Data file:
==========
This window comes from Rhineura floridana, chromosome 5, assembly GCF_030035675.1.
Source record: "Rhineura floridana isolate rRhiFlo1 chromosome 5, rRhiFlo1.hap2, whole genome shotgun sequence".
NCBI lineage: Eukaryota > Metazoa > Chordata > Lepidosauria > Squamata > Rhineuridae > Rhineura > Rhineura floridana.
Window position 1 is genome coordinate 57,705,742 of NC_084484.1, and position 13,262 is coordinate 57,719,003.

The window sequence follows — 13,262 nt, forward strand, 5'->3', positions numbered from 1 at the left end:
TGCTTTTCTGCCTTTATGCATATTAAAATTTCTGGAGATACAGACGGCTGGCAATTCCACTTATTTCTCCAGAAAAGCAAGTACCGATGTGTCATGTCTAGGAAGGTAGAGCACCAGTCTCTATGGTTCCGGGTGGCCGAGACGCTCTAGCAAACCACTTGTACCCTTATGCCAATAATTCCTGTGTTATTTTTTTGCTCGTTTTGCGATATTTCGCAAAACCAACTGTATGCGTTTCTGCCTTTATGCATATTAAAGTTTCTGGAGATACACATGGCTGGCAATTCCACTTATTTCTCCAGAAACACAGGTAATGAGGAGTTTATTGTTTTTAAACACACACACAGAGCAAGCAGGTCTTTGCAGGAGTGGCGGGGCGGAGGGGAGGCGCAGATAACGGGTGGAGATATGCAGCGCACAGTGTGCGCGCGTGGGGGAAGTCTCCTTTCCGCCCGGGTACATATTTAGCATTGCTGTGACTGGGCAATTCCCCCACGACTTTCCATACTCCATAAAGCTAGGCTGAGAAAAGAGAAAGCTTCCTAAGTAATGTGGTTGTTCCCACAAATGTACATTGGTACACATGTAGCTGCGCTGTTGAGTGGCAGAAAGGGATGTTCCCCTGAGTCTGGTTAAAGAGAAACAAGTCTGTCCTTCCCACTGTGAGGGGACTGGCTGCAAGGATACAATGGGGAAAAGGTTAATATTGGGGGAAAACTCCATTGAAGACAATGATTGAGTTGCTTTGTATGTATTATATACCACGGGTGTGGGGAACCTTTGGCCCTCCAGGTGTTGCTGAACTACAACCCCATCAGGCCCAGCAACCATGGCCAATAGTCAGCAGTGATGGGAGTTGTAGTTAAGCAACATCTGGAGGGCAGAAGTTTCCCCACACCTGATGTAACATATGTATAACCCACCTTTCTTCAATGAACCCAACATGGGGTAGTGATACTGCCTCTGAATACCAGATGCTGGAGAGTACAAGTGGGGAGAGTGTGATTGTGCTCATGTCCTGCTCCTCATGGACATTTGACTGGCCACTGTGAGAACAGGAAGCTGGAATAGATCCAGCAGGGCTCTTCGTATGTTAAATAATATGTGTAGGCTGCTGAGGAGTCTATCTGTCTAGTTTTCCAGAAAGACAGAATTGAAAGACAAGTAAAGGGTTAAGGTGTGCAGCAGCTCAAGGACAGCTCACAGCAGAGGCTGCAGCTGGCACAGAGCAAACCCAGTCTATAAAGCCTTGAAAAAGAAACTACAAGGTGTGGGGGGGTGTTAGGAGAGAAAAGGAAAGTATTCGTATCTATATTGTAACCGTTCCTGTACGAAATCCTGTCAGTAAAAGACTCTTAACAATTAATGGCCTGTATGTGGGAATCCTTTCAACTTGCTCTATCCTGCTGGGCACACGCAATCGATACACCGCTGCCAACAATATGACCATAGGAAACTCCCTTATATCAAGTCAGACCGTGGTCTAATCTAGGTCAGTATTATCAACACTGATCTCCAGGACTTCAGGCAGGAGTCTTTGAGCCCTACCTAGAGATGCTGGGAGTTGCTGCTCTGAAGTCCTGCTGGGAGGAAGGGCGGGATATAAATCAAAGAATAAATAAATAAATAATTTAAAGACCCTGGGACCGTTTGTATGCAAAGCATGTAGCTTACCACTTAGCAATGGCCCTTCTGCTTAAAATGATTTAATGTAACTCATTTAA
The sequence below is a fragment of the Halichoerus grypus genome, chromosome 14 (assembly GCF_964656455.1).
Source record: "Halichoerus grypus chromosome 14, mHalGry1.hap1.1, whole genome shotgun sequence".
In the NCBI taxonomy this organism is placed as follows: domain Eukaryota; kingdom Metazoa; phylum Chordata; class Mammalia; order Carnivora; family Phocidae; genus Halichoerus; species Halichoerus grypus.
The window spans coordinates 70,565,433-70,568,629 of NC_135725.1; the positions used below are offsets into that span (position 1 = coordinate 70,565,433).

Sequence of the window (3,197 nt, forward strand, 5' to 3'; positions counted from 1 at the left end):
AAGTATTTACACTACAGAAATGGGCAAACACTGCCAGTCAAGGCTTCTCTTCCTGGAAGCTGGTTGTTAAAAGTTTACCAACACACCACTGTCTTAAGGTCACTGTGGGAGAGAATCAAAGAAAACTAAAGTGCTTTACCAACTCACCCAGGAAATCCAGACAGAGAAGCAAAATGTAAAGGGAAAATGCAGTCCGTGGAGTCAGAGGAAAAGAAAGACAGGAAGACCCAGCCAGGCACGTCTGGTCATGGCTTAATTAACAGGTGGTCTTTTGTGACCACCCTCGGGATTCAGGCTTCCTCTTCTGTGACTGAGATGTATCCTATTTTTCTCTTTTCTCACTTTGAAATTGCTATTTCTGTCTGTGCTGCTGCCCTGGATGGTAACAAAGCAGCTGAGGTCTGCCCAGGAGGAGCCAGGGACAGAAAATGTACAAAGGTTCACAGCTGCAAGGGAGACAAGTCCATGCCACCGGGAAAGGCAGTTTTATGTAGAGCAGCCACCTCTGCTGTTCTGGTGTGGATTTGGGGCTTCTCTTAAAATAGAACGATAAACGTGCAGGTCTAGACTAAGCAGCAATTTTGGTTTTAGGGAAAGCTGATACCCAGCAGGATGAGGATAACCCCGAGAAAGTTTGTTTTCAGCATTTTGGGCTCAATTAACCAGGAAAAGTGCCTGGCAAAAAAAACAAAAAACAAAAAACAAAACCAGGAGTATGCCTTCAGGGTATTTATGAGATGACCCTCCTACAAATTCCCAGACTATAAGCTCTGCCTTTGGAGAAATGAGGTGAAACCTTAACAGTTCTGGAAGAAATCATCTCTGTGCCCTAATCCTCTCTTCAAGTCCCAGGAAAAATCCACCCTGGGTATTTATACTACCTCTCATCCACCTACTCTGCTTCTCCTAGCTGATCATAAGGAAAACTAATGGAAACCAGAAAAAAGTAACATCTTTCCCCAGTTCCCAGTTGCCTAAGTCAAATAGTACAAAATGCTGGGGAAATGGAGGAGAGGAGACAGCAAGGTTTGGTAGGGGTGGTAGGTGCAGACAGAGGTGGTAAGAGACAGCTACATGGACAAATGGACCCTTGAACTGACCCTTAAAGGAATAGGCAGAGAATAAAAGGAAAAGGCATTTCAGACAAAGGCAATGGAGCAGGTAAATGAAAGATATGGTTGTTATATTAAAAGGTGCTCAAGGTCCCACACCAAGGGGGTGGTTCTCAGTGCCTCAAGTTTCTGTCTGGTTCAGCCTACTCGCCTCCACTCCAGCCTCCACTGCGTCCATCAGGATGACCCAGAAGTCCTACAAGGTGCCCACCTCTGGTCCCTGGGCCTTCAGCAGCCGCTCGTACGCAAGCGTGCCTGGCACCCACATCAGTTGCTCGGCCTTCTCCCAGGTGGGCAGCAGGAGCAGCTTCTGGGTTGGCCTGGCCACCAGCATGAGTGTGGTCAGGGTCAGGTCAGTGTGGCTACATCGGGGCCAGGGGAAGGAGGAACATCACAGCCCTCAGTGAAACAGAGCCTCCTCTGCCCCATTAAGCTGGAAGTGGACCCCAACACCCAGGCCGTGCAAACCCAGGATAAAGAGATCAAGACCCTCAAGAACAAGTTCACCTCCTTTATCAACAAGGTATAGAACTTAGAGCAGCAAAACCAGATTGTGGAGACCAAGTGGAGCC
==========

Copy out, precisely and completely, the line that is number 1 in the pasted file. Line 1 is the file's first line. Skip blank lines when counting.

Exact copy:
This window comes from Rhineura floridana, chromosome 5, assembly GCF_030035675.1.